I don’t think so, which is why I believe the original rules should be enforced and taught more clearly. I think judges have went away from those rules and have come up with their own system. It is screwing up boxing, because there is no uniformity.
Every judge needs to be reminded that the most important thing you are looking for, is who landed the cleaner punches in the round. Not the harder punches, the cleaner punches. In a perfect world, the boxer landing the cleaner punches, would also be the boxer landing the harder punches, but it doesn’t work like that. If you get hit with 30 punches, you shouldn’t get rewarded because your 5 landed punches were harder.
Secondly, if the round was close who was busier, who controlled the tempo and dictated the pace.
A lot of people thought Guillermo Rigondeaux fight against Nonito Donaire was boring, I thought it was a masterpiece by Rigondeaux. That is how you execute a boxing game plan, control the tempo and land clean shots. The rounds he ran too much I gave to Donaire, but in the end he was backing Donaire up and being the aggressor. The people who had the fight for Donarie already had it in their mind if a fighter is backing up he can’t win and that is a problem with boxing judges.
A lot of boxing judges are old and set in their ways, we need a new crop of boxing judges who are all being trained the same way to score fights, so we won’t have as many disastrous scorecards like the 118-109 that we saw in the Canelo vs. Trout fight.
I’ve decided to repost this article in light of CJ Ross’ terrible 114-114 scorecard in the Mayweather vs. Canelo fight. In her comments afterwards she said that Canelo won many exchanges with Mayweather and she stands behind her scorecard.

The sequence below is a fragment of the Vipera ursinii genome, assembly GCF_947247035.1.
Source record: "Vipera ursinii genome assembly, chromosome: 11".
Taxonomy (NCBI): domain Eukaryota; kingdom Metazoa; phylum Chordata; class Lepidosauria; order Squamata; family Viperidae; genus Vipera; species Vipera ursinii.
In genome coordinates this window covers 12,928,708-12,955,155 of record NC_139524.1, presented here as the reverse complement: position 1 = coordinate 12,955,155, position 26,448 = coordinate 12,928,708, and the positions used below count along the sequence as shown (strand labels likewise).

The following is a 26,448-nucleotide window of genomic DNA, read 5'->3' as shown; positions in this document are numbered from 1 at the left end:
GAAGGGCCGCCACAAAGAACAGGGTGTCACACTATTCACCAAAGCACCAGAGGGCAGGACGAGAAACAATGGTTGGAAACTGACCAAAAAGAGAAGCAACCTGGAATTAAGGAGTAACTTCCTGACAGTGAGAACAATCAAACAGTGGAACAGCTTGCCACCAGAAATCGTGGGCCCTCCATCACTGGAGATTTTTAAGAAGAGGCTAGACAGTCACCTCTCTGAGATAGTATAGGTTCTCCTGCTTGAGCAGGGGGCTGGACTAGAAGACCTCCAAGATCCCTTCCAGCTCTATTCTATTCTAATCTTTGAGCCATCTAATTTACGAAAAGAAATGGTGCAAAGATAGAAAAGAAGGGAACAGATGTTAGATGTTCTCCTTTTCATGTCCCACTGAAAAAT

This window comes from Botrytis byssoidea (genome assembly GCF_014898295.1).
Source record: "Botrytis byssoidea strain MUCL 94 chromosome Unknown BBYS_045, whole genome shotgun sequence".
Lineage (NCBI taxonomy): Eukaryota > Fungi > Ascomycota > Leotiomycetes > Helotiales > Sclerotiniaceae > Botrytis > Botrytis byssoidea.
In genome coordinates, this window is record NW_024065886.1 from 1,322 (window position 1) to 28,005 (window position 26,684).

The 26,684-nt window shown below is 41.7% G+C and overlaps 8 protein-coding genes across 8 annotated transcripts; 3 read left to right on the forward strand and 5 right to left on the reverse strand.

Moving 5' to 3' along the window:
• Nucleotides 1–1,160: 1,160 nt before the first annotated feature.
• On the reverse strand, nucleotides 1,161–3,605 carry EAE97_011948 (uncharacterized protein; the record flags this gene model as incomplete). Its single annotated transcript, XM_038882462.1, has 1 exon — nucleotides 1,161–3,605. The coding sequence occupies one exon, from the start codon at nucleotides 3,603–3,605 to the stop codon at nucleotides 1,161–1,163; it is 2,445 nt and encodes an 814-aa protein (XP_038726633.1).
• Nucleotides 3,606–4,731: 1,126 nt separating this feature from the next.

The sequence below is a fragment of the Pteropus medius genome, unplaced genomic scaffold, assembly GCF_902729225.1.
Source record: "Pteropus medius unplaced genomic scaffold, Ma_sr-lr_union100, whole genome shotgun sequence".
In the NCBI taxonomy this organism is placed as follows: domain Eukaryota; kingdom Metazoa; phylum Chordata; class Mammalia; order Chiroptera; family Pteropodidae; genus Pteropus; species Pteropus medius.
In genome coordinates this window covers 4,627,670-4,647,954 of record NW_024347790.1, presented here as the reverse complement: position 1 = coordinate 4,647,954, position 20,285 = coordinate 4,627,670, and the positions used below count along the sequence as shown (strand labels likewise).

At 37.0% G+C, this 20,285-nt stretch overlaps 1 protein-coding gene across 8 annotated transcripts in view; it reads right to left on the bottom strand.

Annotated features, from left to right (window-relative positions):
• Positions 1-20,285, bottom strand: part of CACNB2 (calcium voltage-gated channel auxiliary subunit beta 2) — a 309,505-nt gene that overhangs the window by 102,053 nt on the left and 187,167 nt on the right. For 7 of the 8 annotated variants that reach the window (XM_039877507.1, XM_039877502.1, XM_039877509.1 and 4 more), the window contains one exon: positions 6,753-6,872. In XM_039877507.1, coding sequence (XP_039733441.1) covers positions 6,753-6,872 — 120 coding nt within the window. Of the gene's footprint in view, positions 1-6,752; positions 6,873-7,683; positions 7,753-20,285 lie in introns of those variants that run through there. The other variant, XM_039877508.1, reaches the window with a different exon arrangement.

Let’s assume she isn’t a crooked judge for the moment (and trust me I am having a hard time doing that), this once again goes to the point I was making about clean punching as oppose to hard punching.
Mayweather has brittle hands and Canelo weighed 15 pounds more than him on fight night, none of Mayweather punches were going to put Canelo down, but they were clean effective punches. He threw as many punches as Canelo and landed almost 2x more. He threw less power punches and still landed 20 more than Canelo.
Then there is the defense aspect that most judges seem to like ignore. The definition from above is Boxers that skillfully incorporate defensive maneuvers receive credit in this area. It isn’t just hitting your opponent it is also not getting hit. Hard to win a round when you don’t hit your opponent with anything significant. Mayweather left the ring barely sweating. The media isn’t the end all be all, but there were at least 70 media scorecards collected and all 70 had Mayweather winning easily (I had it 118-110). Not one fan (even the Mexican ones) nor Canelo himself thought he won.
So 99% of the world who aren’t paid to be boxing judges saw the same thing, but one judge scored it a draw, so maybe she is crooked, because is there any other reasonable explanation?
Boxing needs to fix this and fix it now.